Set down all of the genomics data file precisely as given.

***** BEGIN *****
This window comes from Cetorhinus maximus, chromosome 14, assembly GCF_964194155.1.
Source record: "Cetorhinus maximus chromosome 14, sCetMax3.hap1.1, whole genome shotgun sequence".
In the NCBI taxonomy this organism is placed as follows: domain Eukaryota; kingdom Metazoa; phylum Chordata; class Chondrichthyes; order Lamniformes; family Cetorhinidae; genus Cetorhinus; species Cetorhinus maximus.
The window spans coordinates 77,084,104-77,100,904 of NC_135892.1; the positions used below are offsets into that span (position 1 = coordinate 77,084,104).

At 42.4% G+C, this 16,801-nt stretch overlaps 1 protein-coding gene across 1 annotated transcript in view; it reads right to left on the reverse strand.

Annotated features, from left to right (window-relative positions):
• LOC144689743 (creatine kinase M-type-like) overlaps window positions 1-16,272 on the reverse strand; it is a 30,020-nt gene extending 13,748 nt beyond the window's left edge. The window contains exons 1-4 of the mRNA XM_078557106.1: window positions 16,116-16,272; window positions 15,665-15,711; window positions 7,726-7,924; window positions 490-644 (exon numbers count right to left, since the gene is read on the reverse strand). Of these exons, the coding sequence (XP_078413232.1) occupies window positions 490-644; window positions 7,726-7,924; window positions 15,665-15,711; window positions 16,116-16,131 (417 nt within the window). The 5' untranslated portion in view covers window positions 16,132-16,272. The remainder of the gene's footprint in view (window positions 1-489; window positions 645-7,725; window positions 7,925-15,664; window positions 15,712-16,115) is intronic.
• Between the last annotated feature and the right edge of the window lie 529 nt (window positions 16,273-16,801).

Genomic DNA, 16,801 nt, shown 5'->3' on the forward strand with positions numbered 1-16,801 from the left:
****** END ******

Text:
This window comes from Cetorhinus maximus, chromosome 14, assembly GCF_964194155.1.
Source record: "Cetorhinus maximus chromosome 14, sCetMax3.hap1.1, whole genome shotgun sequence".
In the NCBI taxonomy this organism is placed as follows: domain Eukaryota; kingdom Metazoa; phylum Chordata; class Chondrichthyes; order Lamniformes; family Cetorhinidae; genus Cetorhinus; species Cetorhinus maximus.
The window spans coordinates 77,084,104-77,100,904 of NC_135892.1; the positions used below are offsets into that span (position 1 = coordinate 77,084,104).

At 42.4% G+C, this 16,801-nt stretch overlaps 1 protein-coding gene across 1 annotated transcript in view; it reads right to left on the reverse strand.

Annotated features, from left to right (window-relative positions):
• LOC144689743 (creatine kinase M-type-like) overlaps window positions 1-16,272 on the reverse strand; it is a 30,020-nt gene extending 13,748 nt beyond the window's left edge. The window contains exons 1-4 of the mRNA XM_078557106.1: window positions 16,116-16,272; window positions 15,665-15,711; window positions 7,726-7,924; window positions 490-644 (exon numbers count right to left, since the gene is read on the reverse strand). Of these exons, the coding sequence (XP_078413232.1) occupies window positions 490-644; window positions 7,726-7,924; window positions 15,665-15,711; window positions 16,116-16,131 (417 nt within the window). The 5' untranslated portion in view covers window positions 16,132-16,272. The remainder of the gene's footprint in view (window positions 1-489; window positions 645-7,725; window positions 7,925-15,664; window positions 15,712-16,115) is intronic.
• Between the last annotated feature and the right edge of the window lie 529 nt (window positions 16,273-16,801).

Genomic DNA, 16,801 nt, shown 5'->3' on the forward strand with positions numbered 1-16,801 from the left: